The committee shall review, evaluate, promote coordination of the activities of the several departments, shall stimulate experimentation, shall encourage cooperation in the sharing of information between federal agencies, state, local and private organizations having similar responsibilities and interests.
I am wondering what the status of that Executive order or that coordinating group is today, if it is in operation, whether you feel that it would be helpful to activate it.
Attorney General CLARK. The committee represented a coordinated move by the administration into this vital and terribly important area of youth crime. It was a useful device. Its original direction was toward legislation. It was largely responsible I think for securing the 1961 legislation which started the Federal Government moving forward in a meaningful, effective way in the area of juvenile delinquency. It was also important in a number of other legislative areas--making contributions in the concept of OEO and its role with youth, and other legislation of the mid-1960's.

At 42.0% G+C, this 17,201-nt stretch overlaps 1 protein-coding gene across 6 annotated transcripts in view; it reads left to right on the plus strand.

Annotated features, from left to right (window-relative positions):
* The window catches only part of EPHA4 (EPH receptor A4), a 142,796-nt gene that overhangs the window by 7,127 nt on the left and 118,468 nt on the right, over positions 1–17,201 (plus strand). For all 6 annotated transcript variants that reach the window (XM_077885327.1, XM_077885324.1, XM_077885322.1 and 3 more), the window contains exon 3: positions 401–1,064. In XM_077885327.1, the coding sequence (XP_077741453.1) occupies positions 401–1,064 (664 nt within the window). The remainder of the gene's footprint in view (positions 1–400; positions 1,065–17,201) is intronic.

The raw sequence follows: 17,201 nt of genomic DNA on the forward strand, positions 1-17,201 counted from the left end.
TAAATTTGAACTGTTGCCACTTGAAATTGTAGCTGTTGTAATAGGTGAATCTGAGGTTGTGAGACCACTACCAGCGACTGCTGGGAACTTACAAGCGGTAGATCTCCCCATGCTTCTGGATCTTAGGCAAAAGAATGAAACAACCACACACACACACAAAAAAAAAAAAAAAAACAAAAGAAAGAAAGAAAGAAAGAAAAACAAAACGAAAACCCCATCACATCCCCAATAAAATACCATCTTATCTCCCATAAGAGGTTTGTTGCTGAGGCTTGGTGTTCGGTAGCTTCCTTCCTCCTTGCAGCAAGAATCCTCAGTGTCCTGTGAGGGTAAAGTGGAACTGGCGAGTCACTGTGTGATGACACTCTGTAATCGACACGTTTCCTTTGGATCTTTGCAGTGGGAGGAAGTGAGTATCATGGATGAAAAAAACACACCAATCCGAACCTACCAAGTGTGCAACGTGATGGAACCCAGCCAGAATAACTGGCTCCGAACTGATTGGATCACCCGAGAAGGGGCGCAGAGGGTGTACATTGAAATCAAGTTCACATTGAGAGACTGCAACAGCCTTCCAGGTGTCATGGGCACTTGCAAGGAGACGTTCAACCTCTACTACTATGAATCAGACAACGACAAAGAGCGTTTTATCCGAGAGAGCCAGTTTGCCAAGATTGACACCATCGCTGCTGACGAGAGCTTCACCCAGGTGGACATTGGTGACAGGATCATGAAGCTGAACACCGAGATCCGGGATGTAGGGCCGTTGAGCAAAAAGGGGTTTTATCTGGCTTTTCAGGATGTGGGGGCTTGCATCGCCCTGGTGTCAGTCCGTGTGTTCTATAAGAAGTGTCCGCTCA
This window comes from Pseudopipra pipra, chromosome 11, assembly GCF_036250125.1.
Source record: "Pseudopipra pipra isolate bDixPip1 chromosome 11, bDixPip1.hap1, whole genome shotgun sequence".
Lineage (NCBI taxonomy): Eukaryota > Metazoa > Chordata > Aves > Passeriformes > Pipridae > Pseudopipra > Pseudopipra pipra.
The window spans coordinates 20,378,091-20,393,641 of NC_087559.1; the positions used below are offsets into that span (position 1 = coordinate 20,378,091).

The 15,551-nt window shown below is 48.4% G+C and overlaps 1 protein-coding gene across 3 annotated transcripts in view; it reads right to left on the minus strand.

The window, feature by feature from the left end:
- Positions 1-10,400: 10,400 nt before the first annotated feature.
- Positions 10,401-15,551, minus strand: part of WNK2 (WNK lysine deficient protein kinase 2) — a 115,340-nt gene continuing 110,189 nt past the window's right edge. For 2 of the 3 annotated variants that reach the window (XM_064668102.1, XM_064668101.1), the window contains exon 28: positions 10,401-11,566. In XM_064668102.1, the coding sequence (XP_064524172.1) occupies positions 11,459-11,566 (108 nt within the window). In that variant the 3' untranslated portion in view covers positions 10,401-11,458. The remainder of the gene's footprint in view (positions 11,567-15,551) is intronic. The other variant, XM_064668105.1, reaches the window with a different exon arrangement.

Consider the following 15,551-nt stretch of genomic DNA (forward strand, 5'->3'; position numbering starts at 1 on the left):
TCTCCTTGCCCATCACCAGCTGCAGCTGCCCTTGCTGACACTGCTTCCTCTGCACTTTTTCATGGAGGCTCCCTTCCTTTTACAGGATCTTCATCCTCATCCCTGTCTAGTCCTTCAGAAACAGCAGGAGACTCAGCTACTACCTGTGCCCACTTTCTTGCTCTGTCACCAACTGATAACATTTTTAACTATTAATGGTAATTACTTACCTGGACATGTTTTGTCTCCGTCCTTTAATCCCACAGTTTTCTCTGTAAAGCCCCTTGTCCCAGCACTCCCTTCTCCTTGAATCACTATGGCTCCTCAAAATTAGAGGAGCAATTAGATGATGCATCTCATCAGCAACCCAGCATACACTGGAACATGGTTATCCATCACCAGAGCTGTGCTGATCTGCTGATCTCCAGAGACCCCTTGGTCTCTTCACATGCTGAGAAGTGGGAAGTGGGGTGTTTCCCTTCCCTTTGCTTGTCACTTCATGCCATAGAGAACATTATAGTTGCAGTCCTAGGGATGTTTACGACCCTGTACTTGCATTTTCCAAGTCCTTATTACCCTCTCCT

By 1965, demonstration grant techniques had brought us to a place where, with the pending study of the President's Crime Commission, it appeared that we were ready to go, or would be ready to go, on the basis of this most comprehensive study of crime and its causes ever made, into a major grant program that would go beyond the demonstration grant technique. Therefore, much of the staff activity of the committee during 1965 and after was diverted to the Crime Commission and to its study.
Growing out of the study of the Crime Commission, plus our experience with the Law Enforcement Assistance Act, for instance, which is quite analogous to the 1961 Juvenile Delinquency Act, we now come forward with a combination legislative proposal that would be by far the largest, most important, and venturesome effort of the Federal Government in the total crime picture; and also most importantly in the juvenile delinquency and youth crime picture_the Safe Streets and Crime Control Act and the bill before this committee this morning.